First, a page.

Meet and greet
Lisa Epp and Alex Eubanks always do meet-and-greets to make sure the dogs are well mannered and will be safe with their children, who are 3 and 6 in Eubanks’ case and 1 and 3 in Epp’s case.
“We make sure the dog is actually house trained,” Eubanks said. “They might have an accident here or there but if they’re really not house trained it’s not good.” He had to turn away one dog
after it started peeing in ever y room in the house.
“There was another dog that did not play well with my children,” he said. “He literally was like knocking them over and just completely disregarding their existence. He was not really a big dog but was really aggressive. The owner was the one that said ‘I’m not comfortable, I don’t think this is going to work out.’”
With careful vetting via the website’s message board and exchanging emails, Eubanks has watched more than 50 different dogs since 2013 and has only had to turn away two at the meetand-greet stage.
“I try to avoid the really big dogs,” he said. “I have small kids and that worries me a little bit. Mastiffs and things like that, I won’t take those, but anywhere from like a three-pound dog to a 100-pound dog is fine. We have a lot of Labs. That would probably be the most common dog that I see — yellow, black and chocolate Labs.”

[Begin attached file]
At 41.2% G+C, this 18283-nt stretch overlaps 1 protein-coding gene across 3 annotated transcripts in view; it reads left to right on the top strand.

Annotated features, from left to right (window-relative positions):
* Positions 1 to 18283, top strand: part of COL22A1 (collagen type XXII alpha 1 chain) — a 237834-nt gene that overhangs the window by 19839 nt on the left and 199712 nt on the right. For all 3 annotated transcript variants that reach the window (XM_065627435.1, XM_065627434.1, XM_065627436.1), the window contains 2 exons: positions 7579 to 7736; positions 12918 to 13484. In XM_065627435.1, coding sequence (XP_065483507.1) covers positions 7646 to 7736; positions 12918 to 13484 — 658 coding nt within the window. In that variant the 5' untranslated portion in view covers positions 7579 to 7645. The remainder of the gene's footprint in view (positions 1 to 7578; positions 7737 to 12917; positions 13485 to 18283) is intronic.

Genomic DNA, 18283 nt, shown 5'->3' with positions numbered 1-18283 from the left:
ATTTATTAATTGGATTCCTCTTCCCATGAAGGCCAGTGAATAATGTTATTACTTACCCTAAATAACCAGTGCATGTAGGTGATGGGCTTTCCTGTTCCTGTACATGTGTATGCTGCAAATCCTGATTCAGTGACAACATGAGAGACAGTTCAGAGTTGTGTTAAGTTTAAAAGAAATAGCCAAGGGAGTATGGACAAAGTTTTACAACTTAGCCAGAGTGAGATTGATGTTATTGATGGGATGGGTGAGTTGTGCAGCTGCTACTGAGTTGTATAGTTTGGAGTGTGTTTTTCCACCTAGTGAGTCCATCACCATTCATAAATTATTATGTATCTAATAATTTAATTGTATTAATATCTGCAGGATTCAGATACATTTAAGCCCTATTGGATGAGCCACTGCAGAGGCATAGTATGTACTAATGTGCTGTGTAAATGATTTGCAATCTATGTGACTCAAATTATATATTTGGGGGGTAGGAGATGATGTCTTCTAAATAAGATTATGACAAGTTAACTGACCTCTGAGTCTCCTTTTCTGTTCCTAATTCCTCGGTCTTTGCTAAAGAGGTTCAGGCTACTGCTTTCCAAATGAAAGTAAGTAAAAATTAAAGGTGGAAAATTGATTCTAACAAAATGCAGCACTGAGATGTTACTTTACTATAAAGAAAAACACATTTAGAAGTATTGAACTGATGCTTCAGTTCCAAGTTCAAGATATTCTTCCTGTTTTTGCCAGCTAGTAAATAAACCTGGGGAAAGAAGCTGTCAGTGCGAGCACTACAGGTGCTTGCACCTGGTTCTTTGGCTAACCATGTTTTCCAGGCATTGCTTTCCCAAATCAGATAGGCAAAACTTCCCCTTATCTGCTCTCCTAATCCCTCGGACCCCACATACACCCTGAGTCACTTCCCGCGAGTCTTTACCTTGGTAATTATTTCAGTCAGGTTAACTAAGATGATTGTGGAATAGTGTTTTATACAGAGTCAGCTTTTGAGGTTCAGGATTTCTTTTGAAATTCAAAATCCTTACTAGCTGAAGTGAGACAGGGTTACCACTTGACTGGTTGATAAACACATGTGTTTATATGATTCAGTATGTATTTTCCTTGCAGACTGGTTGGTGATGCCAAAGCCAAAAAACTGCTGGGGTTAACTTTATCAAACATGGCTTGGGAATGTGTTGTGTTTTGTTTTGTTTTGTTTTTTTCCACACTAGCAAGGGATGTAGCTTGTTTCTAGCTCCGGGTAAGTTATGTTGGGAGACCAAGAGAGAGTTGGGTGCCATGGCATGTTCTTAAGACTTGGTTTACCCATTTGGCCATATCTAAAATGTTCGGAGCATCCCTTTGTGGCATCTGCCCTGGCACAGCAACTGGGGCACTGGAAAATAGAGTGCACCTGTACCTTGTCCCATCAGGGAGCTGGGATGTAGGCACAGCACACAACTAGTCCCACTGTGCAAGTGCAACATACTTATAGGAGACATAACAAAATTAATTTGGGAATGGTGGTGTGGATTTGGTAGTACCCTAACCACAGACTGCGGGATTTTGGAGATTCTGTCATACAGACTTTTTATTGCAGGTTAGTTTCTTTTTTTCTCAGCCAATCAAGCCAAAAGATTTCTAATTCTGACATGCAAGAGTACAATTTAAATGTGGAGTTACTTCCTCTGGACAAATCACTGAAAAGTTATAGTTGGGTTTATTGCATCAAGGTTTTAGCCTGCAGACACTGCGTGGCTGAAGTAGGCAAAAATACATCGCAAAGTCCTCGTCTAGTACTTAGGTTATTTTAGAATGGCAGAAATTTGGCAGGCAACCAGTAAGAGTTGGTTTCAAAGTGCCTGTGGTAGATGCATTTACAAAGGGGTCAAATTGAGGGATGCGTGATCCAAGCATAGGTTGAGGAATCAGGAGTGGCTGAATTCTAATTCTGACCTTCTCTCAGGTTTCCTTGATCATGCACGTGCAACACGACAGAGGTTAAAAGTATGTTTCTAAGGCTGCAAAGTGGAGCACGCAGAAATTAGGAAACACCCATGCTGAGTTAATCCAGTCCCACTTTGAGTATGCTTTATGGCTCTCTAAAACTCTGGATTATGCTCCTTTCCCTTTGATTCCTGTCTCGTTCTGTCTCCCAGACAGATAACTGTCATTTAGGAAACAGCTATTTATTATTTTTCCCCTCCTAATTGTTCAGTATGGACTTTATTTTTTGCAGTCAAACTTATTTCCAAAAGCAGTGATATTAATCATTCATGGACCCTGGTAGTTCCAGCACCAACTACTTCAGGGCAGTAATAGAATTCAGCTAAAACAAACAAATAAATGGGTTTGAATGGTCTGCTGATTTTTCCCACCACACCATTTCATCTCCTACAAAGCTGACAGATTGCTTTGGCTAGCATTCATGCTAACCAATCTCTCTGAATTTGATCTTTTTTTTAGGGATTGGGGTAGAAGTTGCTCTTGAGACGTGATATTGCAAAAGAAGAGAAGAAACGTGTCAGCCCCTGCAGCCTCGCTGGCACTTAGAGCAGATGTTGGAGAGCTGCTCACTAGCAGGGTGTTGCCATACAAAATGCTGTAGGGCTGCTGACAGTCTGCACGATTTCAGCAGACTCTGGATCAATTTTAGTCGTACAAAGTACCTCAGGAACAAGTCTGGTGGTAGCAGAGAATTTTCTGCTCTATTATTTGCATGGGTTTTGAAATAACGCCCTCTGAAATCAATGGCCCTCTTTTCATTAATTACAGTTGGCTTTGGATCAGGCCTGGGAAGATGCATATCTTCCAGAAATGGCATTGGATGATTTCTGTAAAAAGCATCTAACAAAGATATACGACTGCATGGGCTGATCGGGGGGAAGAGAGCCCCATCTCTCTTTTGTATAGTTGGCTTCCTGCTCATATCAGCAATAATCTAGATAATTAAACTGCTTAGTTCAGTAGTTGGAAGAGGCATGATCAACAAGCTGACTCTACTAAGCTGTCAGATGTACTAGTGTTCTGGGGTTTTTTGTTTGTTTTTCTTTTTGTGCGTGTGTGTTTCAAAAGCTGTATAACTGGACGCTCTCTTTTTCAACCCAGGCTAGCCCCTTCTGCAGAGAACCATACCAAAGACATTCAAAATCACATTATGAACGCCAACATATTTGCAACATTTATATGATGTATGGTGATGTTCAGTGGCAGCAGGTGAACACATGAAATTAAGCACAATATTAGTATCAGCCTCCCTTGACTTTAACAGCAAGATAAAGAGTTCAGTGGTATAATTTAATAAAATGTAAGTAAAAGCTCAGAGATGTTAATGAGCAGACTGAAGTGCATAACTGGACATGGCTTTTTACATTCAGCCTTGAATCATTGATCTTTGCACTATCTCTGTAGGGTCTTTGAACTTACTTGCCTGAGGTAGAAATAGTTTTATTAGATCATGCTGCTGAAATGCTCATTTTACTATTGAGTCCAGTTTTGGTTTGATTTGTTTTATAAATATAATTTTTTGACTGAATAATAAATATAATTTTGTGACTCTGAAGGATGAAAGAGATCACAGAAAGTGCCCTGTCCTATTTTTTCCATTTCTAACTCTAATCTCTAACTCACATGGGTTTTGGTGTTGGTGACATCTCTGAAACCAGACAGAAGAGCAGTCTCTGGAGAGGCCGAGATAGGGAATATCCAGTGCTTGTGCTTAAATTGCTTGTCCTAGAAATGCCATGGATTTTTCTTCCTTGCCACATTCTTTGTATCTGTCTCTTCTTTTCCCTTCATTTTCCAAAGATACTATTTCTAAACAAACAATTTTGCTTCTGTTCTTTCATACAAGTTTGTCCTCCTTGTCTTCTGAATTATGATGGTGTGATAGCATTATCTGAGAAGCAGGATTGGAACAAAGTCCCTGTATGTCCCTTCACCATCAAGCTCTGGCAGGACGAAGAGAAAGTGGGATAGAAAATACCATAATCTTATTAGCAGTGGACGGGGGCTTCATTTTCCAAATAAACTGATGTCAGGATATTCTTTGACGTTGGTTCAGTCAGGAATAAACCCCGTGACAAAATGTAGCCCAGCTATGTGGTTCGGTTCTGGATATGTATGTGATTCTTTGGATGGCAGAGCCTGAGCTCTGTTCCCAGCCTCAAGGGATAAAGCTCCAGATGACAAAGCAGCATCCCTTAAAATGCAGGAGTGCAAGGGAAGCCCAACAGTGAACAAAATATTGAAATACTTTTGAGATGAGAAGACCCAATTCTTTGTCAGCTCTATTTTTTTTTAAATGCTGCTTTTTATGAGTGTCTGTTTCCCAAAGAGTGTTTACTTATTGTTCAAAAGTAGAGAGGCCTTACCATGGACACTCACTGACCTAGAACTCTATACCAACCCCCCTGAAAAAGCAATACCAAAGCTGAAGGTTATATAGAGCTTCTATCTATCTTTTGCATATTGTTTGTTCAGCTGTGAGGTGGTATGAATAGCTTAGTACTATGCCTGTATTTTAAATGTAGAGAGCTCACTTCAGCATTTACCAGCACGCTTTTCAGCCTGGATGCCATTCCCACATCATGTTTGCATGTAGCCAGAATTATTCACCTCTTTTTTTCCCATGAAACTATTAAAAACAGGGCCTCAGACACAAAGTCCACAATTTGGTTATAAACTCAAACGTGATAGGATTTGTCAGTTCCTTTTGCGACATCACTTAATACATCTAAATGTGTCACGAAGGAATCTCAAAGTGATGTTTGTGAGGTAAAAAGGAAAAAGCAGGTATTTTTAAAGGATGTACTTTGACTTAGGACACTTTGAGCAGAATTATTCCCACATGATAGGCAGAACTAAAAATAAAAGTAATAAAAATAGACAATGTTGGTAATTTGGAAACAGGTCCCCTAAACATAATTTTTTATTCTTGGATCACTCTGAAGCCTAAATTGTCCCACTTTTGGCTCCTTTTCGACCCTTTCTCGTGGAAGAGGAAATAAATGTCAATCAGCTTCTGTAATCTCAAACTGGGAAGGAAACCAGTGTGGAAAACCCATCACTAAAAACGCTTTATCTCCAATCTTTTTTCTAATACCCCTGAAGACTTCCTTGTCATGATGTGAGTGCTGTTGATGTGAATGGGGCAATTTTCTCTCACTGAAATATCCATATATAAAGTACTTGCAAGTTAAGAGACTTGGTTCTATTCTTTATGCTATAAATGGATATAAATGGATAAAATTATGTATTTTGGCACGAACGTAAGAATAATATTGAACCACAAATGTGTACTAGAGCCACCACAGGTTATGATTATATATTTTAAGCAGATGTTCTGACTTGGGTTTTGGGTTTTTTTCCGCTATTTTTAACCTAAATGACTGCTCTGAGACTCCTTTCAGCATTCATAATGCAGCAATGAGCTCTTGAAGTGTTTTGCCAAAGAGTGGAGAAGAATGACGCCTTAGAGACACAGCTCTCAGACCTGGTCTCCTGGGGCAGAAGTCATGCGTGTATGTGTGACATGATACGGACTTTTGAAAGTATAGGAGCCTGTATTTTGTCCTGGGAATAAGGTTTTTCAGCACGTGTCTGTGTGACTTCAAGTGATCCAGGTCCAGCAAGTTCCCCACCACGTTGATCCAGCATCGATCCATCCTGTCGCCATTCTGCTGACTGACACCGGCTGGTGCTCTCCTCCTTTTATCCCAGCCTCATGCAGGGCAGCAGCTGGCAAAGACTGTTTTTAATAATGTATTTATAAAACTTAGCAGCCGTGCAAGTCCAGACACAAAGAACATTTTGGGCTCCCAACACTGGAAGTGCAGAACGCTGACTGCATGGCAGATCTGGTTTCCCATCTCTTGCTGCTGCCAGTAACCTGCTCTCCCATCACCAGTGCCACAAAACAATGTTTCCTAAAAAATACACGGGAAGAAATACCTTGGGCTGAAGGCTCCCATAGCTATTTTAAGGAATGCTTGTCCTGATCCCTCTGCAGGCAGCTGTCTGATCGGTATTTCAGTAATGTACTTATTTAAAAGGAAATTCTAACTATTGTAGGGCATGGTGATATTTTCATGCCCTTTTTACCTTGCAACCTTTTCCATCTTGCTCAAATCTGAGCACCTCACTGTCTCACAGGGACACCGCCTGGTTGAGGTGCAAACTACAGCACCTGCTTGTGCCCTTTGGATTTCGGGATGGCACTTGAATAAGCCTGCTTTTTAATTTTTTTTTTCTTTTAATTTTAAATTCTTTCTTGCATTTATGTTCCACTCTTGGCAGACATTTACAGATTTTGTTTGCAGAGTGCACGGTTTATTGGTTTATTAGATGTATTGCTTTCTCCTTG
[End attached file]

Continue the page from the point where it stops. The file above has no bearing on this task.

Epp on the other hand, takes in all sizes, as long as they get
along with her dogs and her children. And she has a large fenced backyard and porch to accommodate them.
“I love it,” she said of the online sitting service. “I’ve always been a dog person. I grew up with dogs. I’m just a sucker for dogs. Big dogs; I prefer big dogs.”
“It’s really worked out. I had no idea that there was even a demand for it until I hopped on Rover. I’ve never boarded our dogs. We never go anywhere. That’s why dog sitting works so well for us — we’re always home,” she said with a laugh.
Eubanks echoed that statement, pointing out that his job gives him the flexibility to work from home often and that is wife is also a stayat-home mom. “Someone is always home,” he said “I think people like that. I put that on my profile. Some people are very protective and treat their dogs like their kids. Some dogs don’t like to be left alone.”
For Eubanks, it was more about earning money in the beginning but is now a labor
of love and a way to enjoy having dogs around without the extra responsibility of long-term care.
“I was doing it a lot more intensely when I first started and now that I’ve been employed for over a year — I’m pretty well employed — it’s just kind of a casual thing,” he said. “I’m not aggressively seeking out people anymore. I have some repeat customers that come back every now and then.”
He typically dog sits seven days a month now versus the three weeks a month he did back when he was unemployed.
“I’m just totally happy doing the Rover thing,” he added. “I don’t want to own [another dog], I’m happy just having them come and then having a break and then have another one come for a couple days or a couple weeks. It works well I think. It gives us enough flexibility that if we do want to go somewhere, we don’t have the hassle of trying to figure out where to board him.”
Dog sitter Alex Eubanks holds a toy poodle named Dallas. Eubanks has been offering the Rover.com service for two years.
Art Fournier of Chesapeake Beach relaxes with his rescue dogs, Jake, foreground, a golden retriever, and Cassie, a Great Pyrenees.
Dog sitter Alex Eubanks of White Plains plays with a chocolate Labrador retriever named Bailey and a black Lab named Bear. Eubanks has been offering the Rover.com service for two years.